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(2001) (voices of John Goodman, Billy Crystal) (G)

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Comedy: In a place where monsters scare kids as a business to collect screams that power their world, two of them must deal with a young human girl who's entered their domain and threatens to upset their way of life.
At Monsters, Inc. it's the job of a wide variety of monsters to enter children's bedroom closets at night, scare them, and then collect their screams that provide the power for Monstropolis. According to the crab-like CEO, Henry J. Waternoose (voice of JAMES COBURN), however, human kids have become harder to frighten, and thus the monsters are facing an energy shortage.

Thus, he wants James "Sulley" Sullivan (voice of JOHN GOODMAN), the top "scarer" at Monsters, Inc. to teach the new recruits how to spook children. A furry, blue-haired monster, Sully is good at his job - thanks in part to the prep work done by his assistant and roommate, Mike Wazowski (voice of BILLY CRYSTAL), a squat, one-eyed green monster - but now faces competition from Randall Boggs (voice of STEVE BUSCEMI), a scheming, eight-legged creature who can turn invisible.

As their competition intensifies, they all know the guiding principle that children are toxic, contact with them is very dangerous and that they're never, ever, to allow any of the children to cross through the closet door and back into the Monster, Inc. factory. Yet, that's exactly what happens when the cranky office manager, Roz (voice of BOB PETERSON), demands that Mike turn in his late reports. Since he has a date with the Medusa like Celia (voice of JENNIFER TILLY), Sulley decides to do the work for him.

When he goes to retrieve the paperwork, however, he notices one closet door that's been left on the factory floor. Going to investigate, he inadvertently allows a young girl, Boo (voice of MARY GIBBS), to cross over into his world. Scared of the girl who sees him as just a big furry plaything that she calls "Kitty," Sulley panics and tries to figure out what to do.

Getting Mike involved with his new problem, the two try to hide the girl and get her back into her world before anyone sees her with them, all while uncovering a diabolical plot that Randall has hatched.

OUR TAKE: 8 out of 10
Although I don't know if it's a global or more contemporary truth, ask just about any young kid what's in his or her closet or under their bed and they'll tell you that it's not clothes, toys or dust bunnies. No, it's monsters that reside there, or at least conveniently arrive just as the lights go out and then patiently wait a while, all the better to scare kids.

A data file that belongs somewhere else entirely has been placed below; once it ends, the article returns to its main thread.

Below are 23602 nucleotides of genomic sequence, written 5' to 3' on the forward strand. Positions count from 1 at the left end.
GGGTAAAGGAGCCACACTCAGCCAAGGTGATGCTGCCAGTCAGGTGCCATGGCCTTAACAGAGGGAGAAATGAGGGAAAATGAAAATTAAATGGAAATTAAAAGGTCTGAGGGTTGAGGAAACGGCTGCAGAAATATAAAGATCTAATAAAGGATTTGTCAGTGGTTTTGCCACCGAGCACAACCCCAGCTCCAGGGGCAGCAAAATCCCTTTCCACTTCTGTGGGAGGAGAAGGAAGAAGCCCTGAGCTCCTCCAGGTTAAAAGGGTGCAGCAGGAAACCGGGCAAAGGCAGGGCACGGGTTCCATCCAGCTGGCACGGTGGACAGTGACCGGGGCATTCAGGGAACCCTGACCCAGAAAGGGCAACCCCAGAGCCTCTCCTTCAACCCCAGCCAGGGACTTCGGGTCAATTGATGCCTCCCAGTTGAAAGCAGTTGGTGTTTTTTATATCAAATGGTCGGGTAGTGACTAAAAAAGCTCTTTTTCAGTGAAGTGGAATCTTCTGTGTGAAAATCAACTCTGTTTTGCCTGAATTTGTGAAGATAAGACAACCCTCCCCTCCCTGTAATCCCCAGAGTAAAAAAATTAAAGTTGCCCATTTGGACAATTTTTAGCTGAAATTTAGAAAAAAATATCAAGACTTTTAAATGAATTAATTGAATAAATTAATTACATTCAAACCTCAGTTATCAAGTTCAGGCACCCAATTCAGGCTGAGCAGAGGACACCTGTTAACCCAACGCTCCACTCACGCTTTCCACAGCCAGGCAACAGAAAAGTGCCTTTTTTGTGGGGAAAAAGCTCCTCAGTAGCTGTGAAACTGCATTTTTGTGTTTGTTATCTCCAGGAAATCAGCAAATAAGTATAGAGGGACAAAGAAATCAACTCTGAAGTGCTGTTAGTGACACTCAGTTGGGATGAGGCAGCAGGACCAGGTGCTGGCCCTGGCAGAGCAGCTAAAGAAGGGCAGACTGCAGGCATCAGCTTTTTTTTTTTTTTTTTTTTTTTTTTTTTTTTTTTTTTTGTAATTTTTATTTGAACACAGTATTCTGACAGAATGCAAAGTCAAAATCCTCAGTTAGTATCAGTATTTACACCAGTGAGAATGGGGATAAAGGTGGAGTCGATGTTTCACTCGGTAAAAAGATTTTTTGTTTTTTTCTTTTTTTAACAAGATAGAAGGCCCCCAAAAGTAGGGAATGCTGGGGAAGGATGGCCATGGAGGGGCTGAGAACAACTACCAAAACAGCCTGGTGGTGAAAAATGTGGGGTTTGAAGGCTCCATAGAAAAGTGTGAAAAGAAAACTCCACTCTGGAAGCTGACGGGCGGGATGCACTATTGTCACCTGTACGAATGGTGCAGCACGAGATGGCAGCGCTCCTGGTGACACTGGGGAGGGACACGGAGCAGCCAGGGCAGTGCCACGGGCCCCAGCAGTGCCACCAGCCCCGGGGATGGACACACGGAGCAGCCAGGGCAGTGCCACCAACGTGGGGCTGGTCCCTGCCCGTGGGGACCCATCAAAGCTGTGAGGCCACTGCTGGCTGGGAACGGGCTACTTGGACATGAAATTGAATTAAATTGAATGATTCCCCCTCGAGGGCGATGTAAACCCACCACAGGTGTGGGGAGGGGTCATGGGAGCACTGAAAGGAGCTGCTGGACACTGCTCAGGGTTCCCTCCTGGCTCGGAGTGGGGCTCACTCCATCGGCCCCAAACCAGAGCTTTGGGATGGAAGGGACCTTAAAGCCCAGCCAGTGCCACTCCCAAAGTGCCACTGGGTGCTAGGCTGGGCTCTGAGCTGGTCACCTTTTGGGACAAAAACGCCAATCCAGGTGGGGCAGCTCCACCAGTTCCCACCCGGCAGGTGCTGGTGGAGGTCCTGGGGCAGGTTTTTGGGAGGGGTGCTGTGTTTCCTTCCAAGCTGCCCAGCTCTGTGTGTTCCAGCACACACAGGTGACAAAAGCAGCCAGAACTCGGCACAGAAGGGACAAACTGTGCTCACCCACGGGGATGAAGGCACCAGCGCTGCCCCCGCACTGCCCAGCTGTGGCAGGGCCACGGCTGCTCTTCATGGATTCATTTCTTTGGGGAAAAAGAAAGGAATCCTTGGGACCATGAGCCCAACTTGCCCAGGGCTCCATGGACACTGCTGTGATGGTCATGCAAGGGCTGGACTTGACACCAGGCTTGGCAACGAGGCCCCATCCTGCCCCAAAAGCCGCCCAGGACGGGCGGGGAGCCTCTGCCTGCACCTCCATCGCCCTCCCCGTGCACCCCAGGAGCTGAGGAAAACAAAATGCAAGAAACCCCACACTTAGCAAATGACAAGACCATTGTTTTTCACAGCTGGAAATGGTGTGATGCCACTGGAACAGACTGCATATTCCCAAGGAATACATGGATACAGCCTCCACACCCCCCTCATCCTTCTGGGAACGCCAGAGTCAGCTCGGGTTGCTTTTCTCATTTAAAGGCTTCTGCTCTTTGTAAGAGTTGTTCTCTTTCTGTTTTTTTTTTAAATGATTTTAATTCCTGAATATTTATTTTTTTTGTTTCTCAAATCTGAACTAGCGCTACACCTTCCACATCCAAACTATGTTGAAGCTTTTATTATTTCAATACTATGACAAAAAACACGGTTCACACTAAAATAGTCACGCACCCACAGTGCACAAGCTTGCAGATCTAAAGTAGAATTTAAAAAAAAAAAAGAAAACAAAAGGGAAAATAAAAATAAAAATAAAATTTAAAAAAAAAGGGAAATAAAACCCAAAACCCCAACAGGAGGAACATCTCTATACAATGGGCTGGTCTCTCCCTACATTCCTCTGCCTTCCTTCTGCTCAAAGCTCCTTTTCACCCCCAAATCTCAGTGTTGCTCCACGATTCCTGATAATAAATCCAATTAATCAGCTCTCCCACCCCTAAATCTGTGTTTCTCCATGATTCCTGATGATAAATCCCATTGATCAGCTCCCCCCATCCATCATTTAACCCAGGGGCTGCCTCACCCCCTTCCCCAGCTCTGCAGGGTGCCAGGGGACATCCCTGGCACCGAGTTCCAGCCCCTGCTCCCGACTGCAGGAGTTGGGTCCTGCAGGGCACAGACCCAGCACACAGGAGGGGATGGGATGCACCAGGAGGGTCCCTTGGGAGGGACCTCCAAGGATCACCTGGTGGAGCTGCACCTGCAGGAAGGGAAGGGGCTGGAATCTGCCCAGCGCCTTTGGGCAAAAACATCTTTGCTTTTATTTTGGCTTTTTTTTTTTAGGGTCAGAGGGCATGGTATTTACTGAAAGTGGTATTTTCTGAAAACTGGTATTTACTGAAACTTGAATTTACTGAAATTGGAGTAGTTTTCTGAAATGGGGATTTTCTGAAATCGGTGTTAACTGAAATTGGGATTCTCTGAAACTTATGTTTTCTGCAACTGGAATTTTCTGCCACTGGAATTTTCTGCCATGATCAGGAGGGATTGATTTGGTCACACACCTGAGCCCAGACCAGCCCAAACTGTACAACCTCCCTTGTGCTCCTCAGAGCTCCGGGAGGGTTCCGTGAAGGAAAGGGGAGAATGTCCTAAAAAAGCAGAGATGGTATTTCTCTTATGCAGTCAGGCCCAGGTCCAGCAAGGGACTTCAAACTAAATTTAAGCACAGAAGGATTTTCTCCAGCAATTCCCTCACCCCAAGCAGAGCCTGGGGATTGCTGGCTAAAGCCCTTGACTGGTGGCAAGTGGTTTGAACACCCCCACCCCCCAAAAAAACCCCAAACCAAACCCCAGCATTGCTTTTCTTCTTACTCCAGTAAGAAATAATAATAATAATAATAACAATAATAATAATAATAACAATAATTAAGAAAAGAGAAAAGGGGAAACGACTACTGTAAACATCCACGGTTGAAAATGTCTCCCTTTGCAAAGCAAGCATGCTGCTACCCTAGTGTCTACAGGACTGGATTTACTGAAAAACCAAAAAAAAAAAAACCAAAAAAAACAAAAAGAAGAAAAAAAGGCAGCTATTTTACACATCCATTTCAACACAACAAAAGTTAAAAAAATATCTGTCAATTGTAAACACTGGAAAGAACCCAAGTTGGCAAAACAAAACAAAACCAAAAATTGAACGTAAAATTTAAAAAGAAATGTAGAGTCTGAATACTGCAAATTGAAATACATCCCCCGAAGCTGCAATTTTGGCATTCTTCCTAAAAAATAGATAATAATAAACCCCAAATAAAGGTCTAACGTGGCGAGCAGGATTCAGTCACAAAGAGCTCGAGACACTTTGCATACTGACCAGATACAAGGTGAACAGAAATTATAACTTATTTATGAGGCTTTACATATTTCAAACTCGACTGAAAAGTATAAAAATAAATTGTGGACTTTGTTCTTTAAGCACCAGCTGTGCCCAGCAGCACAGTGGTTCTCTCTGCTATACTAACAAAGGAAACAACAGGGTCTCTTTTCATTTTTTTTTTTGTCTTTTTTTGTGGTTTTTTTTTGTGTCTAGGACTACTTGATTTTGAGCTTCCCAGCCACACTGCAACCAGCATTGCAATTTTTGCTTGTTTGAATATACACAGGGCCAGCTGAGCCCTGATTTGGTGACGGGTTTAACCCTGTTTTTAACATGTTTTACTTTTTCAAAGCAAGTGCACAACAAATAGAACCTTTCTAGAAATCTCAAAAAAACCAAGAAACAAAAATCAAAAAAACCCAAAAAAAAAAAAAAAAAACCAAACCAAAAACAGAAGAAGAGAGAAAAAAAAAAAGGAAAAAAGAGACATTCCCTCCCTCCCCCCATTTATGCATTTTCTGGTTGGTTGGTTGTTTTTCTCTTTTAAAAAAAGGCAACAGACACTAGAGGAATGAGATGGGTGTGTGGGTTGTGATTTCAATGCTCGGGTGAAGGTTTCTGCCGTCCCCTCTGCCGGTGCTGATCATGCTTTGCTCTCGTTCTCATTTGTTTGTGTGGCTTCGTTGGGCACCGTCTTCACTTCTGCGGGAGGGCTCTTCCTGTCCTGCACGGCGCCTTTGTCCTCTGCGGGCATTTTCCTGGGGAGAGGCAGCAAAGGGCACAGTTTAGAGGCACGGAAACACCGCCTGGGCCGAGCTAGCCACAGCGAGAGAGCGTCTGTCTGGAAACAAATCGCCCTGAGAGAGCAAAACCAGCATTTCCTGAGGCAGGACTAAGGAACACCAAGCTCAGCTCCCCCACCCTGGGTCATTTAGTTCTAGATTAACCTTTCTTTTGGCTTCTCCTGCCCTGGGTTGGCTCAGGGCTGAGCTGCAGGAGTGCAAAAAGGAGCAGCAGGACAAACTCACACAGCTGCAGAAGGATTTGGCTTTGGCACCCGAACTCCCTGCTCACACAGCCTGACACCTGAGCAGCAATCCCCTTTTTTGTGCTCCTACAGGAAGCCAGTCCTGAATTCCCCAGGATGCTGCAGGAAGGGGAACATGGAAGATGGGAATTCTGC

Parents, of course, are inevitably called upon to soothe the frightened little ones, but has anyone thought about the monsters and their feelings? After all, they're just putting in their hours doing their jobs of scaring kids to collect their screams that are used to power their world. C'mon, doesn't everyone know that?

If not, they will after watching "Monsters, Inc." the latest clever and highly enjoyable computer-animated feature from the imaginative folks at Pixar. Much as they did with the similarly witty and entertaining "Toy Story" films, the filmmakers here have taken a simple childhood notion - monsters in the closet just like toys that are alive and lead their own lives in those other films - and turned it into a fun, imaginative and completely engaging story.

Did I mention it was computer generated? Perhaps we're becoming more acclimated to the tremendous strides in such filmmaking or it's becoming so good we're no longer distracted by it, but the film doesn't have the same "wow" quotient as previous efforts and I only mean that in the best way.

Yes, the effects are wondrous - particularly the movement of thousand or millions of strands of hair - and the overall look and fine details are truly inspired. While the filmmakers didn't go for photo-realism, the picture is nothing but one long and continuous bit of glorious eye candy.